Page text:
Even before the members of Class 152 met to begin their formal training, they began raising money to for the Maryland State Police Polar Bear Plunge for Special Olympics. In just weeks, the members of Class 152 raised more than $29,000 for Special Olympics, finishing first and setting a record for all police academy team fundraising in the 25-year history of the Plunge. Class members also participated in the Maryland Law Enforcement Torch Run for Special Olympics in June.
Among the members of the class, six have prior military experience, four previously worked in law enforcement or corrections and 11 were Maryland State Police cadets. Twenty-two of the trooper candidates already had college degrees and another 20 enrolled in the concurrent Associate of Arts program with Frederick Community College. They received their degrees this week, prior to the Academy graduation.
Following a brief period of leave, the new troopers will report to barracks across Maryland to begin eight weeks of practical instruction with field training troopers. Upon successful completion of that training, they will be permitted to patrol alone.
Video from Friday’s event can be viewed below.
CT State Police Sergeant Brian Mohl Dies in Line of Duty After Cruiser is Swept Away During Woodbury Flood
A well-respected veteran Connecticut State Trooper lost his life early this morning as sweeping floodwaters from the Pomperaug River flooded a road in Woodbury.
Hours after Troop L last heard from him, Sergeant Brian Mohl was found by search and rescue teams in the waters of the river, swollen by the torrential rains of downgraded Hurricane Ida. “It is with deep regret and sadness that I report that the State Police today lost a good man who dedicated more than a quarter-century to protecting the citizens of Connecticut. Sgt. Mohl was committed to helping others, to keeping public safety his priority and to always assisting his fellow Troopers,” said Colonel Stavros Mellekas, Commanding Officer of the State Police. “Every line of duty death is heartbreaking and the loss of Sgt. Mohl is no different. He was outside, in the middle of the night, in horrendous conditions, patrolling the Troop L area. He was doing a job he loved and he was taken much too soon,” Colonel Mellekas added.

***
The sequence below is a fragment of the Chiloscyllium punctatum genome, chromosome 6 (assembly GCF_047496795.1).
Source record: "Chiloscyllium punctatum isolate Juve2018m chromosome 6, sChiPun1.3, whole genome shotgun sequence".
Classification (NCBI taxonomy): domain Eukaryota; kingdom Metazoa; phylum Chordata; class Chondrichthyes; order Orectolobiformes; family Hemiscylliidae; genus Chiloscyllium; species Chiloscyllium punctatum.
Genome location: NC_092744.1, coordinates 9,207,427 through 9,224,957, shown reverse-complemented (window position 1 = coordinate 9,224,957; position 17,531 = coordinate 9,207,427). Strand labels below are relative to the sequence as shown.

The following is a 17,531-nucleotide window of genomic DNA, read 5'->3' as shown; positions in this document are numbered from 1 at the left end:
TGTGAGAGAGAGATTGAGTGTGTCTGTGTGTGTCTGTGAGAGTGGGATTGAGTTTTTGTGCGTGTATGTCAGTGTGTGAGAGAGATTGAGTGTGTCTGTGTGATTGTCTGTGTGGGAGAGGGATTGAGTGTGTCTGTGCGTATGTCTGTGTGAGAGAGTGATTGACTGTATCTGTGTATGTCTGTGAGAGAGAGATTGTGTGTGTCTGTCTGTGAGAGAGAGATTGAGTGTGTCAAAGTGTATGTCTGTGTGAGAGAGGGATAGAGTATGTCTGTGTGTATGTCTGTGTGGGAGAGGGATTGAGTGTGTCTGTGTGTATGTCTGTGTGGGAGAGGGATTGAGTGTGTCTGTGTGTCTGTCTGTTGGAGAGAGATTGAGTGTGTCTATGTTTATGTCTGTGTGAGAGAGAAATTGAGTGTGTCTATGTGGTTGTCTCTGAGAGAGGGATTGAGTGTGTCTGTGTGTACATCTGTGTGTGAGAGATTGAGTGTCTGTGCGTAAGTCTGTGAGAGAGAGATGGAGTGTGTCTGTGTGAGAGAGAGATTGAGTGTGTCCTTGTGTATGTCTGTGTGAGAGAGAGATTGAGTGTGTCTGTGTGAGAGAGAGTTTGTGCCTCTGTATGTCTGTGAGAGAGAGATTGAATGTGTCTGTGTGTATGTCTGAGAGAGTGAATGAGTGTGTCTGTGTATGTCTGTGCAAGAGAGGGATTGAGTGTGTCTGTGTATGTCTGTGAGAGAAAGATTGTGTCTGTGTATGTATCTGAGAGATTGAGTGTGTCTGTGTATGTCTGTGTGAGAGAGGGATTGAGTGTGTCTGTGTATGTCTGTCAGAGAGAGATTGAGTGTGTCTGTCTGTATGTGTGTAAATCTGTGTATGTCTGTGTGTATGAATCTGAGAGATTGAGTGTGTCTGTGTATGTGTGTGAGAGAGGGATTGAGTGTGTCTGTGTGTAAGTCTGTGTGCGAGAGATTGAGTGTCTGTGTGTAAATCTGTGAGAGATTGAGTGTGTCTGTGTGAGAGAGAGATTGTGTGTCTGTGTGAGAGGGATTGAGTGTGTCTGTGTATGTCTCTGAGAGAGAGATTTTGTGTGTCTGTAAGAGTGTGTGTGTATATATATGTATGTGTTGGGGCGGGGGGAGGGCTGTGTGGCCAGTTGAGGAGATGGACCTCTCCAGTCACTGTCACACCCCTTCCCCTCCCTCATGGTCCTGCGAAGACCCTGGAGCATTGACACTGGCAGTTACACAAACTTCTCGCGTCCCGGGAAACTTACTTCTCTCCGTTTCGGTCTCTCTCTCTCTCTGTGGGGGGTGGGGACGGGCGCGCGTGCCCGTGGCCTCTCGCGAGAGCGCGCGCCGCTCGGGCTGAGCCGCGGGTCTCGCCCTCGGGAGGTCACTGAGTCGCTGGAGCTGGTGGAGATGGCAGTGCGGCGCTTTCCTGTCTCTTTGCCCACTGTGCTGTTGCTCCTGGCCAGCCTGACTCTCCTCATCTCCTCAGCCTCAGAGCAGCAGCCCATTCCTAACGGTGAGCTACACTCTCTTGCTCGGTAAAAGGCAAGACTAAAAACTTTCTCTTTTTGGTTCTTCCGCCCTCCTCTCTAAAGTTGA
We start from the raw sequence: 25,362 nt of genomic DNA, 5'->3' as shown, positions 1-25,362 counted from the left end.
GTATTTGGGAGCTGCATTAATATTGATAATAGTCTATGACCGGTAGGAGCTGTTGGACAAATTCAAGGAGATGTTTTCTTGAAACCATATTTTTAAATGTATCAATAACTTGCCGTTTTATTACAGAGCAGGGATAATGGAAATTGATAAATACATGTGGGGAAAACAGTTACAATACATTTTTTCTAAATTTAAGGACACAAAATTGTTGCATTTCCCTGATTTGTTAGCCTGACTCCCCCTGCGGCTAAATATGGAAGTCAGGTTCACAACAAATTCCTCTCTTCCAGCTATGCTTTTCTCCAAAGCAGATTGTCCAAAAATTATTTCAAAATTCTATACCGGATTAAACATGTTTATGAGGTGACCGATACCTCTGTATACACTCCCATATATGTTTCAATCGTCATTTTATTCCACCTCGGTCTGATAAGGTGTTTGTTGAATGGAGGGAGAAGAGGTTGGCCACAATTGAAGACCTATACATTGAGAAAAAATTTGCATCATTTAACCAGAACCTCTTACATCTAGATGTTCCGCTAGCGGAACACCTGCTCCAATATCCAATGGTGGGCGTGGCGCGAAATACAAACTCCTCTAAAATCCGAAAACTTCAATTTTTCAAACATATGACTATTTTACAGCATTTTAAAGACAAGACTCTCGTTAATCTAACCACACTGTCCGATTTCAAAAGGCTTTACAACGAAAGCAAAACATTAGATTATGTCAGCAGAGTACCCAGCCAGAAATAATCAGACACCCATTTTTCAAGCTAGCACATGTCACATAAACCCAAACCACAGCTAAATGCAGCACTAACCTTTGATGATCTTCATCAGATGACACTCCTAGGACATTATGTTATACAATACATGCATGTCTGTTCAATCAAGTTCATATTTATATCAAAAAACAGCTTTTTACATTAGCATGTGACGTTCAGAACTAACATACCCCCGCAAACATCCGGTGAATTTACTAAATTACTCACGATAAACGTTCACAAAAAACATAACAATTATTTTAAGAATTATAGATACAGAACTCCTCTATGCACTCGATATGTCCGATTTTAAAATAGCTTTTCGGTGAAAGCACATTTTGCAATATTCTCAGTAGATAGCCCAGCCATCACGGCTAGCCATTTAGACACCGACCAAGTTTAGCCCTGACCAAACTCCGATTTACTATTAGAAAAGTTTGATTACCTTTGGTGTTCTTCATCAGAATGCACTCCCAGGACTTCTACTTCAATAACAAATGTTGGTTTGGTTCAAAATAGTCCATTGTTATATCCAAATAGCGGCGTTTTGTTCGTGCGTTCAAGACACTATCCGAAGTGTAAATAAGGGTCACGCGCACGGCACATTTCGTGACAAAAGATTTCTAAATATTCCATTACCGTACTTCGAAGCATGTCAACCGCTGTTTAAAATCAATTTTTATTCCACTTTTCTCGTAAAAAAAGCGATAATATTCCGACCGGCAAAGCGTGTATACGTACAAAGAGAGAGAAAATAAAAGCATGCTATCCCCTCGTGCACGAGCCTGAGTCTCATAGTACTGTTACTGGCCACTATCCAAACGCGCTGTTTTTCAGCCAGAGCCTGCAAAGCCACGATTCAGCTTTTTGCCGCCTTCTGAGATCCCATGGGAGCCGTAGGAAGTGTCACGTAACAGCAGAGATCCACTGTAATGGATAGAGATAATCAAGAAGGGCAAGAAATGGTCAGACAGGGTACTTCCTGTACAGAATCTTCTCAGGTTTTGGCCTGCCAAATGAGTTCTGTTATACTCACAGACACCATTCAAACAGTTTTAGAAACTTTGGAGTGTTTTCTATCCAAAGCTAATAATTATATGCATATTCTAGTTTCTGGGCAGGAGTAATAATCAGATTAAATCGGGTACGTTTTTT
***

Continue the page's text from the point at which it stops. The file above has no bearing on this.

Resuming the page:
Sergeant Mohl entered the State Police Training Academy on November 25, 1994, and graduated on June 1, 1995, with the 105th Training Troop. He was assigned to Troop A in Southbury and transferred to Troop L in Litchfield after being promoted to Sergeant in May 2000. He also served as Sergeant at Troop B in North Canaan, Troop G in Bridgeport and Troop H in Hartford before returning to Troop L in 2008. Sgt. Mohl is the 25th Connecticut State Trooper to die in the line of duty.
The Officer Down Memorial Page reports 31 line of duty deaths due to drowning since 2010.
FHP, FLHSMV MOURN THE LOSS OF TWO FLORIDA HIGHWAY PATROL MEMBERS
The Florida Department of Highway Safety and Motor Vehicles (FLHSMV) Executive Director Terry L. Rhodes and Florida Highway Patrol (FHP) Deputy Director Lieutenant Colonel Troy Thompson released the following statement regarding the passing of FHP Trooper Sean Hryc and Compliance Investigator Ernest "Ernie" Brown:
“Today, the Florida Highway Patrol and FLHSMV family is deeply saddened and collectively heartbroken as we mourn the passing of FHP Trooper Sean Hryc and Compliance Investigator Ernie Brown. Trooper Hryc and Investigator Brown were both valued members of the Florida Highway Patrol, selflessly serving and protecting the residents of Florida for more than 17 and 30 years, respectively. Please keep their families and team members in your thoughts and prayers.”
– FLHSMV Executive Director Terry L. Rhodes
– FHP Lieutenant Colonel Troy Thompson